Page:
Maladaptive Daydreaming: where wild minds come to rest
Hi guys! Long time no see. It is with a heavy heart that I am planning to leave this community, but I don't want to leave without giving a proper goodbye. I want my last post to be a positive one, so here is my success story on MD. I hope that it helps someone. ^^
I discovered this amazing community in May 2011. With tearful eyes, I rushed to sign up and tell everyone about how this condition has afflicted me for so many years. Finally, it had a name, Maladaptive Daydreaming. At that time, I was just about to graduate from my 4-year university. My grades were slipping because I couldn't concentrate, and I frequently isolated myself just to daydream. At its worst, I would daydream my weekends away, only getting out of bed to eat and use the bathroom. After graduation, I spent the next year living with my parents and hardly ever went outside. They threatened to kick me out several times because I was so-called "lazy." I thought--how could I ever make them understand that MD was holding me back? I didn't want to be this way. I wasn't lazy; I was just dealing with a condition or some kind of mental disorder.
Eventually, I applied to graduate school in order to please my parents. I also sucked up the courage to tell them about MD. I introduced them to it through Cynthia's article. I consider myself lucky because my parents acknowledged that MD was a real, significant problem to me, and so they did their best to distract my mind and keep me in the present moment. Their support meant the world to me, but you know what? That didn't get rid of MD. It was still terrible. I also informed my psychologist about this and showed her Cynthia's article, but all she said was "oh, that's interesting." After all that, I still felt lonely and sad in dealing with this condition. This community gave me some relief and hope, as I checked the forums to see if anyone had posted a solution or a cure.
I started graduate school last year in September. About two weeks into the program, I was hit by a car as a pedestrian. Broken bones and torn ligaments galore! The next three months were filled with excruciating pain and physical therapy. But do you know what the ironic thing was? Even though I was bedridden and had all the time in the world to drown myself in fantasy, I simply didn't want to. I could choose to turn it off. All I wanted was to get better and live the life I was meant to have. It was during this moment that I had an epiphany. I decided that I wanted to be an occupational therapist and devote my future to help others overcome their traumatic injuries. I researched OT schools before I even regained my ability to walk. I was more sociable than usual, interacting with other patients and total strangers in the hallway. I thought--was this really me? In case you're wondering, I did not have brain damage or amnesia. I simply made contact with reality for the first time in a long time. I became more interested in other people and my surroundings than myself, which set my priorities straight.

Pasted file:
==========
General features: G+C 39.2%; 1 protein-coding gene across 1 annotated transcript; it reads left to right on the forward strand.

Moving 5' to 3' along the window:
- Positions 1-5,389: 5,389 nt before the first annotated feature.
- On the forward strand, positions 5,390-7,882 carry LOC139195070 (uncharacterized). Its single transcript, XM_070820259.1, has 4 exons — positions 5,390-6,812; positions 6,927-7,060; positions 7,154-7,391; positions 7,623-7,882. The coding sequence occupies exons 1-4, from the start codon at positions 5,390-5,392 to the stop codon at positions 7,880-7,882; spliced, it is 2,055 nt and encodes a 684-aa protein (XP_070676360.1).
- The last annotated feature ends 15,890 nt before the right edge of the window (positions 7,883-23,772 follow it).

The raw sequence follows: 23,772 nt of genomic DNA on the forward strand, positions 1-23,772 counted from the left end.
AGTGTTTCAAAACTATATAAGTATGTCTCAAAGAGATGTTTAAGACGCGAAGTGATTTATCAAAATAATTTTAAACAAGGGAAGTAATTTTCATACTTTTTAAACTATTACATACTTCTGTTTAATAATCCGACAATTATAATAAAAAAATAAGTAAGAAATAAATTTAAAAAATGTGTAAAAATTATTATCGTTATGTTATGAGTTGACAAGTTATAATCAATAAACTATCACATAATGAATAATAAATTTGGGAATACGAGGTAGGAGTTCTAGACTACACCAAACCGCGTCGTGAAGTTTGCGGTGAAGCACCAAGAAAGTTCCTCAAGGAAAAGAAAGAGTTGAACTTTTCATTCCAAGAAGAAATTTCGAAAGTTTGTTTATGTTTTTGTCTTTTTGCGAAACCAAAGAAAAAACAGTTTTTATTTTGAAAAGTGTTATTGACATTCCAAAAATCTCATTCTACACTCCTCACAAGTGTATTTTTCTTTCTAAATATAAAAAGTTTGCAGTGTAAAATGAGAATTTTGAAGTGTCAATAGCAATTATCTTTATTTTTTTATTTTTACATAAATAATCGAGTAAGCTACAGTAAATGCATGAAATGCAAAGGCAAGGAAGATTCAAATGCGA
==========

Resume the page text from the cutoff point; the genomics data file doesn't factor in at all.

Since coming home and starting community college, my daydreams have continued on like before, but it's very different this time. I'm not miserable anymore because I recognize that they are under my own control. They always have been. I'm a much happier person now because I accept that my daydreams are just a special part of me--as a fun hobby and as a close relationship (my imaginary characters are still like my best friends). Even though I can stop, I'd much prefer a life with them still in it. My biggest problems earlier were that I lacked motivation, a personal goal, and only cared about myself, so I had turned my daydreams into enemies and blamed them for not succeeding. Now that I've taken personal responsibility for my own well-being and happiness, it has become easier to balance both worlds.
The bottom line is, a change of perspective and a little motivation can go a long way in helping you to overcome MD too. I understand that people have varying degrees of this, so you don't have to agree with me. I don't have MD anymore because of my change of attitude and life priorities, not because I stopped daydreaming a lot, crying over character deaths, or making gestures. Those are just the beauties of immersive daydreaming, as I still do them all the time. ^^
Thank you Cordellia, Cynthia, and friends for being so accepting and supportive of me when I needed it. I wish you all the very best!
It seems like the car accident was really a blessing in disguise. It changed everything for you and I'm glad you have found your calling. I wish the best for you. Goodbye Laila!